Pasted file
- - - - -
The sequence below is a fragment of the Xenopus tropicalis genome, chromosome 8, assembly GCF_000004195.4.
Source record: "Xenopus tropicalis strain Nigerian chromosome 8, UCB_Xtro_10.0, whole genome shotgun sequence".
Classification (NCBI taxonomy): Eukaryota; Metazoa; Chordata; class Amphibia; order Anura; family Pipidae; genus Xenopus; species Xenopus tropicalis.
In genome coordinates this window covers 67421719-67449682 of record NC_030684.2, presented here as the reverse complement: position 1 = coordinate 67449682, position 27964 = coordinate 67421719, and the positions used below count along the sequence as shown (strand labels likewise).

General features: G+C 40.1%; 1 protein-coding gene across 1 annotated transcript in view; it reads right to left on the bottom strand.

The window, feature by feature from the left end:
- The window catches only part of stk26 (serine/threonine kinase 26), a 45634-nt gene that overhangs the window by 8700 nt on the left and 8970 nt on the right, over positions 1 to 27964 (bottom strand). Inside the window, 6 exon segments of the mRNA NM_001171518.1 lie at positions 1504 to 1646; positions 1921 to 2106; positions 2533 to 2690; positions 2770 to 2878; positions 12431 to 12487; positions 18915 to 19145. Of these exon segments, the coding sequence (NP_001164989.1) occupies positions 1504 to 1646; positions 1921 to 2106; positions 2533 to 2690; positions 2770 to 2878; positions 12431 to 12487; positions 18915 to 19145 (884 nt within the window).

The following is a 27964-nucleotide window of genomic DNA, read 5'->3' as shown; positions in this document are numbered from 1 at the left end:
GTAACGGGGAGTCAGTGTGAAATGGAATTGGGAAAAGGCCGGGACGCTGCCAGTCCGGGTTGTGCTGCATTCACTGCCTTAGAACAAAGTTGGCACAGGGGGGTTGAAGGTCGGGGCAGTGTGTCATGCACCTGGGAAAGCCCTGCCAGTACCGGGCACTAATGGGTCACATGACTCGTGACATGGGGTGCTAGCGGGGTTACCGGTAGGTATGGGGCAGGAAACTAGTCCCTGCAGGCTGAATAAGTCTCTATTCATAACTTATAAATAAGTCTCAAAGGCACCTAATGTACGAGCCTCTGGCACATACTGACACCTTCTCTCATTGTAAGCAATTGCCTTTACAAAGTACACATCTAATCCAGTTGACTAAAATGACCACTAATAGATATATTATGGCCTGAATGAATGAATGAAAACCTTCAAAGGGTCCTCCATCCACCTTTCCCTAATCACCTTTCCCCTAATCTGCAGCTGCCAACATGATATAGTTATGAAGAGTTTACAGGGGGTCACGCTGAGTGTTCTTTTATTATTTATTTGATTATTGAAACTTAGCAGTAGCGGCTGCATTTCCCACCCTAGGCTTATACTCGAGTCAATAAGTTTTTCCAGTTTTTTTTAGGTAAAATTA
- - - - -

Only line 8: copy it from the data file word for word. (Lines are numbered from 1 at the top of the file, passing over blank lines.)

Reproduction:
The following is a 27964-nucleotide window of genomic DNA, read 5'->3' as shown; positions in this document are numbered from 1 at the left end: